Honeyeaters can be either nectarivorous, insectivorous, frugivorous, or a combination of nectar- and insect-eating. Unlike the hummingbirds of America, honeyeaters do not have extensive adaptations for hovering flight, though smaller members of the family do hover hummingbird-style to collect nectar from time to time. In general, honeyeaters prefer to flit quickly from perch to perch in the outer foliage, stretching up or sideways or hanging upside down at need. Many genera have a highly developed brush-tipped tongue, frayed and fringed with bristles which soak up liquids readily. The tongue is flicked rapidly and repeatedly into a flower, the upper mandible then compressing any liquid out when the bill is closed.
In addition to nectar, all or nearly all honeyeaters take insects and other small creatures, usually by hawking, sometimes by gleaning. A few of the larger species, notably the white-eared honeyeater, and the strong-billed honeyeater of Tasmania, probe under bark for insects and other morsels. Many species supplement their diets with a little fruit, and a small number eat considerable amounts of fruit, particularly in tropical rainforests and, oddly, in semi-arid scrubland. The painted honeyeater is a mistletoe specialist. Most, however, exist on a diet of nectar supplemented by varying quantities of insects. In general, the honeyeaters with long, fine bills are more nectarivorous, the shorter-billed species less so, but even specialised nectar eaters like the spinebills take extra insects to add protein to their diet when breeding.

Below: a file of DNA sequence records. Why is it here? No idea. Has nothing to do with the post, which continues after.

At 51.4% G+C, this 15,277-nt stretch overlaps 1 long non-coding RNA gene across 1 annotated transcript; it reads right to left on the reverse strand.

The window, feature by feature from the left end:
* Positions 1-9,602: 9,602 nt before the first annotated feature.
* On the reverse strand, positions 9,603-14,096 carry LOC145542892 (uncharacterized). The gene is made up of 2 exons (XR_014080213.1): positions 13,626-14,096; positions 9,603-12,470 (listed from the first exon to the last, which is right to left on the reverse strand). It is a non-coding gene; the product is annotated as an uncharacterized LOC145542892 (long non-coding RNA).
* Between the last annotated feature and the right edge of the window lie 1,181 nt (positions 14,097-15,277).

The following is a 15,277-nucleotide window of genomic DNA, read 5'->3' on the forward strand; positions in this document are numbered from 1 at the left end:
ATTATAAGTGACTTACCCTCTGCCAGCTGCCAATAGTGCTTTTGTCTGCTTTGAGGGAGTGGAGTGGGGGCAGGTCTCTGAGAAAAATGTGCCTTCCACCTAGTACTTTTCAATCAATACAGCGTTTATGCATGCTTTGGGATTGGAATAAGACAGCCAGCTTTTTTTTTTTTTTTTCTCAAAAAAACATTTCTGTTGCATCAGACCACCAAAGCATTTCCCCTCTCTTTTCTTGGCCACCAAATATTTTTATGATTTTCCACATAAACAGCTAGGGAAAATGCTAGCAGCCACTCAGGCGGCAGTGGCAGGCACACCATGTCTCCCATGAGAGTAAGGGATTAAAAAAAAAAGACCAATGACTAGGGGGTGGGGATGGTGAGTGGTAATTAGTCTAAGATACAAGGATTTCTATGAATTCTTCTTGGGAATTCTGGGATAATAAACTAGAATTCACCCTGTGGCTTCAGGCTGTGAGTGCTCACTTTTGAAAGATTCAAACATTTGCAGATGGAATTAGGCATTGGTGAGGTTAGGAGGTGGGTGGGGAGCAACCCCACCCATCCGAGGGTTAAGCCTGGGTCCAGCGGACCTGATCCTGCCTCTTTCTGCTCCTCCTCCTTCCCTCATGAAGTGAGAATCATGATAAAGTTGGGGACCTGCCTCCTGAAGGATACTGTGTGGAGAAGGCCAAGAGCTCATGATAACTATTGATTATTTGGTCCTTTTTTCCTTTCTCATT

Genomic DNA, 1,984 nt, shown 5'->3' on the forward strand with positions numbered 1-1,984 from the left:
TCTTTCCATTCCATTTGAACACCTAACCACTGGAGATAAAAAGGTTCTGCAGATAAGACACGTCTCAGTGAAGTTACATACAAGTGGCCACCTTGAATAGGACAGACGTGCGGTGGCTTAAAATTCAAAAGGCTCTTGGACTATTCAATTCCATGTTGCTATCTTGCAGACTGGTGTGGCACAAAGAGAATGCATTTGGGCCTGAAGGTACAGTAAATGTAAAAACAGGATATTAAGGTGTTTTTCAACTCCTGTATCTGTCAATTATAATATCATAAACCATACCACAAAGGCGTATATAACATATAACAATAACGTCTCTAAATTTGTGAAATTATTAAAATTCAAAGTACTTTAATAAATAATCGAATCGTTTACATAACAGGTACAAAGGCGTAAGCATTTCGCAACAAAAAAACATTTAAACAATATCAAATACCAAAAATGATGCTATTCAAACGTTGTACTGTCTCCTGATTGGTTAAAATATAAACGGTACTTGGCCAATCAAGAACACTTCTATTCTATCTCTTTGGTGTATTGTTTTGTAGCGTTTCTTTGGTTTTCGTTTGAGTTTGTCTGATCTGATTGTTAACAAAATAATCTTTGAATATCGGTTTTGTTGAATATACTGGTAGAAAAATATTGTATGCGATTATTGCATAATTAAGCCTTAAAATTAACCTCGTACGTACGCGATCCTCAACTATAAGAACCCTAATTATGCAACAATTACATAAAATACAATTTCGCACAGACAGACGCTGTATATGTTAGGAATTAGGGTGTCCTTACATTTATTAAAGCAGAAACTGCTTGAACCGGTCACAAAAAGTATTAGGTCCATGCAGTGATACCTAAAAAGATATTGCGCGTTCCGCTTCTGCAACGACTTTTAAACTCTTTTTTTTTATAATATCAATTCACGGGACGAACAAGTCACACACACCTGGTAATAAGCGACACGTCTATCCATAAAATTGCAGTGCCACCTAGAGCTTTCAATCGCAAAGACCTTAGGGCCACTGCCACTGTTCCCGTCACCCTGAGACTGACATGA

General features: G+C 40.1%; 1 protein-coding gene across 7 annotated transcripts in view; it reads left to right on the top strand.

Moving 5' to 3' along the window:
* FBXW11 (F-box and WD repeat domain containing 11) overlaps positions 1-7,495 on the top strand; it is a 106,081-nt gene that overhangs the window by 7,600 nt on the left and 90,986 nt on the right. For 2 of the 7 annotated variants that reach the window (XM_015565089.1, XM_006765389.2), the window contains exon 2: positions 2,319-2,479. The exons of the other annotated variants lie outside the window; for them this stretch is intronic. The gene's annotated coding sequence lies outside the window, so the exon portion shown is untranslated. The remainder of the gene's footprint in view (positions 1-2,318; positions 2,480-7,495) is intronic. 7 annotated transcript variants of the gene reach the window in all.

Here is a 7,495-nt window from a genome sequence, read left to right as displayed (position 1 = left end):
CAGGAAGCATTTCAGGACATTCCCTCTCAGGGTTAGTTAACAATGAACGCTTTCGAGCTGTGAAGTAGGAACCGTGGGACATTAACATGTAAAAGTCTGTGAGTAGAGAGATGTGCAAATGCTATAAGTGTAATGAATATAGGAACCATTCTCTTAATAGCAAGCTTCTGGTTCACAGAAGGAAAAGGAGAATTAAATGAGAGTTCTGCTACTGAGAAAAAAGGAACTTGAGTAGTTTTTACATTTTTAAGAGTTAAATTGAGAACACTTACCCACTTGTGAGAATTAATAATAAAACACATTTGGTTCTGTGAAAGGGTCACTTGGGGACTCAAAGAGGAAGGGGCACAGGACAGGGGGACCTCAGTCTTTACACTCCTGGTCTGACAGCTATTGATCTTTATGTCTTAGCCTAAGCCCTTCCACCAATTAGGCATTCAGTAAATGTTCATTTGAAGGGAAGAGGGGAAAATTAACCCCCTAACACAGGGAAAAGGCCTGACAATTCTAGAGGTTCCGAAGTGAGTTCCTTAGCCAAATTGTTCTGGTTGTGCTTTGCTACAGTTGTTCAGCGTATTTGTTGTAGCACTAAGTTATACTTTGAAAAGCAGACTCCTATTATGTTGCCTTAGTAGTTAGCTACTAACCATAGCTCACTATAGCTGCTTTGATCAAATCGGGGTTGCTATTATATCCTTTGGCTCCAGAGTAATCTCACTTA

The movements of honeyeaters are poorly understood. Most are at least partially mobile but many movements seem to be local, possibly between favourite haunts as the conditions change. Fluctuations in local abundance are common, but the small number of definitely migratory honeyeater species aside, the reasons are yet to be discovered. Many follow the flowering of favourite food plants. Arid zone species appear to travel further and less predictably than those of the more fertile areas. It seems probable that no single explanation will emerge: the general rule for honeyeater movements is that there is no general rule.
The genera Cleptornis (golden honeyeater) and Apalopteron (Bonin honeyeater), formerly treated in the Meliphagidae, have recently been transferred to the Zosteropidae on genetic evidence. The genus Notiomystis (New Zealand stitchbird), formerly classified in the Meliphagidae, has recently been removed to the newly erected Notiomystidae of which it is the only member. The “Macgregor’s bird-of-paradise”, historically considered a bird-of-paradise (Paradisaeidae), was recently found to be a honeyeater. It is now known as “MacGregor’s honeyeater” and is classified in the Meliphagidae.
The wattled smoky honeyeater (Melipotes carolae), described in 2007, had been discovered in December 2005 in the Foja Mountains of Papua, Indonesia.
In 2008, a study that included molecular phylogenetic analysis of museum specimens in the genera Moho and Chaetoptila, both extinct genera endemic to the Hawaiian islands, argued that these five species were not members of the Meliphagidae and instead belong to their own distinct family, the Mohoidae